China’s first e-commerce law to go into effect from 1 January 2019

In recent years, e-commerce has boomed in China. And with the upcoming Singles’ Day, promoted annually by Chinese e-commerce giant Alibaba and held on 11 November, we’re going to once again witness the power of e-commerce spending. The event, billed as ‘anti-Valentine’s Day’ where Chinese singletons go on a global online shopping spree, last year rung up more than US$25 billion (168.2 billion yuan) in online sales worldwide.

In response, to the rapid growth of e-commerce, the People’s First Standing Order promulgated the E-Commerce Law of the People’s Republic of China (hereinafter referred to as “the Law”) on 31 August 2018. The Law, effective from 1 January 2019, is the first to regulate e-commerce businesses, provide consumer protection and foster the development of the e-commerce industry in a sustainable, healthy manner.

E-commerce is defined by the Law as all business activities conducted on an information network to sell commodities or offer services within the territory of the People’s Republic of China. Although, items such as financial products or services, or services regarding news stories, audio or video programs, publications and culture products provided through information networks, are not subject to the Law.

Scope of e-commerce

The Law classifies three types of business operators falling into the scope of e-commerce. They include:

  1. E-commerce operators E-commerce operators are either natural persons, an incorporated entity or an incorporated association carrying out business activities through information networks such as the internet to sell commodities or offer services on a website developed by the e-commerce operator or through other networks, such as sellers providing goods via the Wechat platform, a multi-purpose messaging, social media and mobile payment app.
  2. Platform operators Platform operators are either legal persons or unincorporated associations providing online platforms for digital business, trading matchmaking, information releases and other services between two or parties to facilitate transactions. An example is of this is a shopping platform with third-party businesses providing goods or services.
  3. E-commerce operators on platforms Sellers are third-party businesses selling goods or services on e-commerce platforms

Business registration and obligations

E-commerce operators shall operate as a legal business entity and adhere to the relevant laws and administrative regulations required to conduct business in China. In practise, all e-commerce operators providing goods or services shall be registered as a business accordingly to relevant laws, obtain a business license — except in cases which no registration is required under laws and administrative regulations — and obtain the relevant administrative licenses and fulfil tax obligations.

Stronger responsibilities for e-commerce platforms

E-commerce platforms are responsible for providing open, fair and just services to third-party businesses on the platform. Platforms shall provide transparent service agreements and transactions rules and seek comments in prominent positions of any proposed changes to the service agreement and transaction rules, at least seven days prior to the change being implemented.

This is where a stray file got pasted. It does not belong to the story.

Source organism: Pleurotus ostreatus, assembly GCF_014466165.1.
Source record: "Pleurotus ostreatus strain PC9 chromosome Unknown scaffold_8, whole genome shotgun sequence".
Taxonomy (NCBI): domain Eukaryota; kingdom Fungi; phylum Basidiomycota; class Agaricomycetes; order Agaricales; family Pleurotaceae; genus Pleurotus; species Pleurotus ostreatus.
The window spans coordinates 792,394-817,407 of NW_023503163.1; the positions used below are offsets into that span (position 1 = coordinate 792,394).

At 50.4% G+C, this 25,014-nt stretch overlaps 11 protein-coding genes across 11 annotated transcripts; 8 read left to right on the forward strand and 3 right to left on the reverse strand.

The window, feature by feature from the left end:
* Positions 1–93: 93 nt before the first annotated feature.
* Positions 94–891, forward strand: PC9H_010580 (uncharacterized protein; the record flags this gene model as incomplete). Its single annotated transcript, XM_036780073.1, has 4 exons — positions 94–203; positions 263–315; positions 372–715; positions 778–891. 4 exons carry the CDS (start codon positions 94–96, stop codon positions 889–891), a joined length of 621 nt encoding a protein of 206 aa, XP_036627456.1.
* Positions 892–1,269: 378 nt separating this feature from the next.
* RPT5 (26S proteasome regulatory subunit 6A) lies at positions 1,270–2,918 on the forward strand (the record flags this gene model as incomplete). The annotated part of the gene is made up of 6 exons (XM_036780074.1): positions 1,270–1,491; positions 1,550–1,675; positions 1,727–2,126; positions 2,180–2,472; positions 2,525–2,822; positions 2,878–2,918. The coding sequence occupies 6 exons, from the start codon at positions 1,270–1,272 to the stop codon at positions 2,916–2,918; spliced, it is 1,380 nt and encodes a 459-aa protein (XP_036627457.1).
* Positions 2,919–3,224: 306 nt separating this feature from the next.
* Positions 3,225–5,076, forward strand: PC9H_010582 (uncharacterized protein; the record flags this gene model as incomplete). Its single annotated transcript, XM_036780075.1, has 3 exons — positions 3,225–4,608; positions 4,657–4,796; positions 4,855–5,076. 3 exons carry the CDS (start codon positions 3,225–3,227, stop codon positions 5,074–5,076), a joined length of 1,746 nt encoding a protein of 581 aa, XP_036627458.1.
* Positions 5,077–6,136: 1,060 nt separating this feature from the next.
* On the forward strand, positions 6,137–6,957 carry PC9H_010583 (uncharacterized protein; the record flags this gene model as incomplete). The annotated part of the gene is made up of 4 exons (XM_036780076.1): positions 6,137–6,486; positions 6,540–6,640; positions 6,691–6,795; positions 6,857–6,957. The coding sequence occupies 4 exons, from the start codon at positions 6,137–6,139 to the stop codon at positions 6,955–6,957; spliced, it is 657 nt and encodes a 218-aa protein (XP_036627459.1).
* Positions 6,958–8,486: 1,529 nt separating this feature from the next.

Additionally, the verification and identification of third-party businesses operating on the platform are borne to the e-commerce platform. Business and tax identification of third-party businesses shall be submitted to the department of market regulation. Any unregistered business operating on the platform will be warned by the e-commerce operators to register accordingly, following relevant provisions, laws and regulations. Violations of business and tax registration shall be reported to the related government department by the platform.

Consumer Rights and Protection

Consumers are entitled to a right to know and right of choice. Information of commodities or services shall be disclosed in a comprehensive, accurate and timely manner. And false or misleading publication, such as fictitious deals and fabricated user comments, is forbidden. Equally, comments on services or goods provided by an e-commerce operator on e-commerce platforms cannot be deleted.

Increased intellectual property protection

Infringement of intellectual property on an e-commerce platform is managed by the operator of the platform. Notice of intellectual property infringement is required to be sent to the platform and it is the responsibility of the platform to forward to the e-commerce operator. If the platform fails to forward such notice, the platform bears joint liability for damages.

Where there is an infringement, the e-commerce platform is required to take necessary measures, such as deleting or blocking relevant information, disabling relevant links and termination transactions or services. If the platform fails to implement such measures, it shall be held jointly liable with the infringing party.

Development of the e-commerce industry going into the next era will be fostered in a safer and healthier manner; the Law paves way for increased consumer protection in e-commerce sales. With the introduction of business registration for all e-commerce sellers and stricter responsibilities for e-commerce platforms, the Law tackles IP infringement and illegal business operations. E-commerce business and platform operators should be prepared and fully compliant with the Law from 1 January 2019. Particularly, business registration and tax obligations should be concluded prior to the 1 January 2019 commencement date.

If you would like more information about e-commerce or other related corporate matters, send us an email at, and we’ll have a Horizons professional contact you.

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